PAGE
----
Staff bristle at holiday photos with Wheeler during pandemic

EPA plans this year to keep its holiday tradition of staff photos with the administrator despite the surge in COVID-19 infections, including some new cases at the agency's headquarters.

EPA Chief of Staff Mandy Gunasekara said the event will be held Monday morning in the administrator's office on the third floor of EPA headquarters' William Jefferson Clinton North Building, according to an internal email obtained by E&E News.

"Please join us for an EPA holiday tradition — photos with the Administrator," Gunasekara told agency staff in the email sent yesterday. "Appropriate social distancing guidelines will be in effect."

EPA employees were surprised to see that the tradition with Administrator Andrew Wheeler was moving forward this year during the pandemic.


Several said they did not plan to attend, partly because they are teleworking to avoid exposure to the virus and would have to travel to the agency's headquarters in downtown Washington.

One EPA employee told E&E News that hosting the holiday photo event is "atonal" and "so remarkably stupid."

"It seems to not take into consideration that we are in a pandemic and it's getting worse," said the employee. "They say social distancing is going to be observed. How is that going to work with a picture? Are you going to be on other ends of the room wearing masks?"

"It's an inappropriate reason to take an unnecessary risk," another EPA staffer said about the event, adding it feels "frivolous and wasteful" and meant for the agency's political appointees who are in the office to gather together.

One more EPA employee said their reaction when seeing the email was, "You've got to be kidding me.

"2020 at EPA has perhaps reached its apogee of ludicrousness," they said.

EPA spokesman James Hewitt told E&E News, "We feel this special occasion can be carried out safely and with social distancing."

Hewitt also said, "Additionally, this is a voluntary event, no one is compelled to participate. If any employee is uncomfortable with the setting we would encourage them not to participate."

Centers for Disease Control and Prevention guidance on holiday celebrations say indoor gatherings pose more risk from COVID-19 than being outdoors. Mask wearing and social distancing by attendees can help mitigate that risk.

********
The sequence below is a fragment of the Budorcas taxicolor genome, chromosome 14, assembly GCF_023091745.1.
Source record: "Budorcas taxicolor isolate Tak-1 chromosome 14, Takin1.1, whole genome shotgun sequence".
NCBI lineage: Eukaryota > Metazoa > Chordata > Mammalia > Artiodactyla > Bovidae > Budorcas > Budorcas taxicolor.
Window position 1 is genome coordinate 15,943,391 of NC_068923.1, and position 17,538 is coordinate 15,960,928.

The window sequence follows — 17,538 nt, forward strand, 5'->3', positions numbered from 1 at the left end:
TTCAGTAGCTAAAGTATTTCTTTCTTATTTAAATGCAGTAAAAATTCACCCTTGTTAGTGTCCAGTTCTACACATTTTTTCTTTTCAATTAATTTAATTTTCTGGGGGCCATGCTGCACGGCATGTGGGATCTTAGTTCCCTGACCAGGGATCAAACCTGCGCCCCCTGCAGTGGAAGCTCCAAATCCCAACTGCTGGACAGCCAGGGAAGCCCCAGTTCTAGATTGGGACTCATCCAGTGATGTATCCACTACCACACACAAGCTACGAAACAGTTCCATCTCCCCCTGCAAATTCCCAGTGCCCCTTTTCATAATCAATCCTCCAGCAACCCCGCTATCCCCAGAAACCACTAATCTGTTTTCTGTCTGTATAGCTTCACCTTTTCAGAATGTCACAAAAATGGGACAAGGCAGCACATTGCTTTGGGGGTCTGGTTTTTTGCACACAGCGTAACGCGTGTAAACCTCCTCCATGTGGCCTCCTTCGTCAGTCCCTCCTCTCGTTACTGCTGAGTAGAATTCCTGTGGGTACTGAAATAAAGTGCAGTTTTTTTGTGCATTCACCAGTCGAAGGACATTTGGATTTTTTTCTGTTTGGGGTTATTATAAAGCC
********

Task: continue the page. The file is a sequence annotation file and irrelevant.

Plans for staff pictures with the EPA administrator come as there have been some new COVID-19 cases at EPA headquarters.

Agency staff were told in an email on Monday that contractors in the Ronald Reagan Building and Potomac Yard, which is in Arlington, Va., had tested positive for the virus.

An EPA employee who was in headquarters, including the North Building's third floor where the administrator's office is located, also tested positive, according to an email last week.

Another email last week said a contractor who had been in EPA headquarters reported symptoms consistent with COVID-19 but later tested negative.

Wheeler himself announced last week that he had been exposed to COVID-19, but he later tested negative for the virus (Greenwire, Dec. 7).

"EPA Administrator Wheeler was exposed over a week ago, went into proper quarantine protocols, and has tested negative three times," said EPA's Hewitt.

Dozens of EPA employees have been infected with COVID-19. At least one agency staffer has died from the virus.

EPA employees have been teleworking since March as the pandemic took hold, but the agency announced later in May it would begin a phased approach to reopen. EPA headquarters is in phase 2 of that reopening plan, where employees can choose to come to the office but are still encouraged to telework.

Most career staff at EPA remain working from home while some of President Trump's political appointees at the agency have been working in the office at EPA headquarters.

EPA also announced last month that the agency has paused its reopening plans as COVID-19 cases are on the rise across the country.

Reporter Timothy Cama contributed.

Twitter: @KevinBogardusEmail: kbogardus@eenews.net

Like what you see?

We thought you might.

Start a free trial now.

Get access to our comprehensive, daily coverage of energy and environmental politics and policy.



Latest Selected Headlines

More headlinesMore headlines

More headlinesMore headlines

More headlinesMore headlines

More headlinesMore headlines